On her final show, Oprah shared her greatest lessons and hopes for her viewers. In this series of posts, Paul highlights ten lessons Oprah learned, along with his related and unrelated thoughts and stories.
“You all have been a safe harbor for me for 25 years. It’s strange, I know, but you have been. And what I hope is that you all will be that safe harbor for somebody else — their safe place to fall. Do for them what you all are telling me the show has done for you. Connect. Embrace. Liberate. Love somebody. Just one person. And then spread that to two. And as many as you can. You’ll see the difference it makes.” — Oprah Winfrey, May 25, 2011
Safety in threes
There’s a safe harbor I can count on. Most Wednesday afternoons for at least 90 minutes, I join two grads of my master’s program on a phone call. Since February 18, 2005, our triad has logged hundreds of Wednesday sharing moments, growth spurts and sputters, and winding passages filled with doors to open.
It works like this. After a check in, someone asks for time today to explore a topic. That person has the call until they’re done or we’re out of time. The other two are charged to create and hold a safe space for the conversation. We usually do that with one person just listening and the other listens and actively asks open questions.
A participant’s topic can often last for weeks. And sometimes there are no urgent matters and we share and see where the conversation takes us. Our sessions are like cycles of life — funny how that works.
The topics can be fascinating learning adventures:
- surprise at the behavior of others and wanting to understand these differences,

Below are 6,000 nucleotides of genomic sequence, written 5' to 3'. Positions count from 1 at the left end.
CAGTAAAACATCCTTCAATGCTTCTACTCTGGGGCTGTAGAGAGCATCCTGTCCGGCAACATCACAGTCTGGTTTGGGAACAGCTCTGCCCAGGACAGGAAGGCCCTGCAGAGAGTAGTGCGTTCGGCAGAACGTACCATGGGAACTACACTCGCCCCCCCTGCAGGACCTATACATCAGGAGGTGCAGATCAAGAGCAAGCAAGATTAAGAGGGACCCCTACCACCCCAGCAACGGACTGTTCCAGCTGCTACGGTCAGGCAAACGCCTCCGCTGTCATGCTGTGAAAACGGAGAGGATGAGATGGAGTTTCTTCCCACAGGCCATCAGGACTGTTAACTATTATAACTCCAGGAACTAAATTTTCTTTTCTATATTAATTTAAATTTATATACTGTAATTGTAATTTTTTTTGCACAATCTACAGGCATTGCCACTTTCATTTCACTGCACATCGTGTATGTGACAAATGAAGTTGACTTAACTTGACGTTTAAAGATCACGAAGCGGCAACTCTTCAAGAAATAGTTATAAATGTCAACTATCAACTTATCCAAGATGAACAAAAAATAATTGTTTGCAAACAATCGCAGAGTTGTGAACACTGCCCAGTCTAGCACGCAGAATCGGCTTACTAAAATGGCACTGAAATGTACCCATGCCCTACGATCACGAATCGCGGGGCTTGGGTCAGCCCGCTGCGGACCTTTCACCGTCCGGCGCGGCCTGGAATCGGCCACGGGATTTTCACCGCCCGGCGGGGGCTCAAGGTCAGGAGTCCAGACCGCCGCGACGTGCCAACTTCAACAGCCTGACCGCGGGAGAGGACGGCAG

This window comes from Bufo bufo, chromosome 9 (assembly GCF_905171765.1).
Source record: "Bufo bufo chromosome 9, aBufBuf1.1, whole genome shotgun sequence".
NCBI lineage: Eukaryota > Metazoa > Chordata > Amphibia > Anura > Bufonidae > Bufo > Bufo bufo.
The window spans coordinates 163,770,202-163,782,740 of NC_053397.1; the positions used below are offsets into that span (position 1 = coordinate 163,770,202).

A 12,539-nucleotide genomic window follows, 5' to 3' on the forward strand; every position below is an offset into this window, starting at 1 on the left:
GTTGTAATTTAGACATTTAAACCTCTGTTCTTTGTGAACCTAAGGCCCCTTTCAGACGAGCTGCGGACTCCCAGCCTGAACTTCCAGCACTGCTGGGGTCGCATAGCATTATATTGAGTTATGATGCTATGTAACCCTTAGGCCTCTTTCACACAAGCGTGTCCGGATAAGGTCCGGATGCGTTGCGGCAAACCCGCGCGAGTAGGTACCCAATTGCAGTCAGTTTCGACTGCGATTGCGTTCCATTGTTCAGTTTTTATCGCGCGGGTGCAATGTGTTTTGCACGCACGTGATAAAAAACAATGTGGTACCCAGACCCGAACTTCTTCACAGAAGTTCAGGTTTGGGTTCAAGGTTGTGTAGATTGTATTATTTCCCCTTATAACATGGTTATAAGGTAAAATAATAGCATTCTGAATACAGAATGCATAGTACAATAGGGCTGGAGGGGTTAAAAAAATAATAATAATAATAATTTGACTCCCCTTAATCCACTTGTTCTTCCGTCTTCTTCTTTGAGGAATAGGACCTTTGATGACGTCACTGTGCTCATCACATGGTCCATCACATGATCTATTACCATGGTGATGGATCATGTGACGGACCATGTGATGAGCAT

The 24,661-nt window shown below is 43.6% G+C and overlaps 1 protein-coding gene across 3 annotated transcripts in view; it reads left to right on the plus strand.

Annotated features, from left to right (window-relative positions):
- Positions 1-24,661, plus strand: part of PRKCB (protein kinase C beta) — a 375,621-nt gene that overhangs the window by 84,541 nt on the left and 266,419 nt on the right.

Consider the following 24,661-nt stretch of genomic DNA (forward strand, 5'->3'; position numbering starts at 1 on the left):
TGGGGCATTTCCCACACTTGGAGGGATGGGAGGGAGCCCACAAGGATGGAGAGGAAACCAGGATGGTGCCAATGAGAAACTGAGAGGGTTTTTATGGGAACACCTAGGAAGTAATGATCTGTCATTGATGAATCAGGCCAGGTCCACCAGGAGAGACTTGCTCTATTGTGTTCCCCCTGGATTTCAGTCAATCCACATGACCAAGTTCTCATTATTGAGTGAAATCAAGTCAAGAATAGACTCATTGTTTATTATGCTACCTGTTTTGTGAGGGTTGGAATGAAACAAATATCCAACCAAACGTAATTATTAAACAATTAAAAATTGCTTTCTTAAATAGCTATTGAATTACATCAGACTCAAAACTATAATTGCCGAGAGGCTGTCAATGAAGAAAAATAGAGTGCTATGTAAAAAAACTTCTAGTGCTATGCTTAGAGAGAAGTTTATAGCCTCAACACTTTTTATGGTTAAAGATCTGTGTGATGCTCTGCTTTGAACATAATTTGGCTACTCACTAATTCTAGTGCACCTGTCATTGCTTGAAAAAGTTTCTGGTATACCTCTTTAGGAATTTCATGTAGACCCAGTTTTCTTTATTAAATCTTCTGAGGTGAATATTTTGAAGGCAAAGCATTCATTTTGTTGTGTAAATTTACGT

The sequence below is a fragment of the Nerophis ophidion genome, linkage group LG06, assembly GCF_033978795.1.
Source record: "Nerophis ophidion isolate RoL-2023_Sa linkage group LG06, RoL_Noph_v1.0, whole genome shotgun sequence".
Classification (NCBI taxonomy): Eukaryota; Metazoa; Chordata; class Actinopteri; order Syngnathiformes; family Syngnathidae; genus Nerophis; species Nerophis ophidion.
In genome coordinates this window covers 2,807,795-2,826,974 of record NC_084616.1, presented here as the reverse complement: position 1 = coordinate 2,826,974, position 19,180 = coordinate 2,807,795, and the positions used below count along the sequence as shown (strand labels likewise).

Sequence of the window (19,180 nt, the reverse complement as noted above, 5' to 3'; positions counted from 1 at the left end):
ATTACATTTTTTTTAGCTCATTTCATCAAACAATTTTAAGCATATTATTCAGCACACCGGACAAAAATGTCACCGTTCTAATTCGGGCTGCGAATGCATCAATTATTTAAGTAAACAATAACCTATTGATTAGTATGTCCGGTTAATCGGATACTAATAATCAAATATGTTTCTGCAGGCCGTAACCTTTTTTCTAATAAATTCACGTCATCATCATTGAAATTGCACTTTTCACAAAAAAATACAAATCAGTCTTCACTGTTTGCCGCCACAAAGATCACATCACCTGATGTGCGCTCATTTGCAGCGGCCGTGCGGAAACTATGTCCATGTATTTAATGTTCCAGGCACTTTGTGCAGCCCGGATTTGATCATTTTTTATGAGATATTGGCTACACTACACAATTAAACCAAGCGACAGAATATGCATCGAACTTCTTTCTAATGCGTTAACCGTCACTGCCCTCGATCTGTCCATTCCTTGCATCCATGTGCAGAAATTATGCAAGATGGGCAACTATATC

- self-exploration of emotional triggers,
- life questions, dilemmas or transitions with no obvious solutions,
- good-ole venting of frustrations or laughing at myself,
- understanding what we learned (or didn’t learn) together in grad school,
- celebrating milestones, joy and success.
There is something magical about a triad. Maybe it’s having three different opinions — lowering the chance of “I’m right, you’re wrong” that could show up for me in a pairing. Or three brings more intimacy (plus air time) and less diversity than with a larger group.
Maybe it’s the quality of sharing and the reinforcing feedback loops created — as the level of honesty deepens, the likelihood of judgment decreases and as the level of judgment decreases, the level of honesty deepens.
Three sticks joined together at the top can support a garden plant with lots of tomatoes. Try that with one stick or two — impossible. Perhaps the magic comes from having two people dedicated to listening to me. Actually it’s three people, since regularly I’m hearing myself utter thoughts kept deep inside.
And it could be the challenges we faced together in grad school — teaching our peers, reading physics, grasping how complex change (and life) really is. Plus the life transitions that wouldn’t go “on hold” just because we were in grad school.
Or the “I’m not alone” feeling that comes from sharing learning lessons with friends on similar journeys.
And it’s probably all of these plus more I can’t even imagine. There is something magical about a triad. This triad is one of life’s great gifts, my energizer that keep on giving. The 90 minutes fly by and the call ends with our trio singing and whistling “happy trails to you…” Riding into the sunset, each to our own worlds — complex and other wise.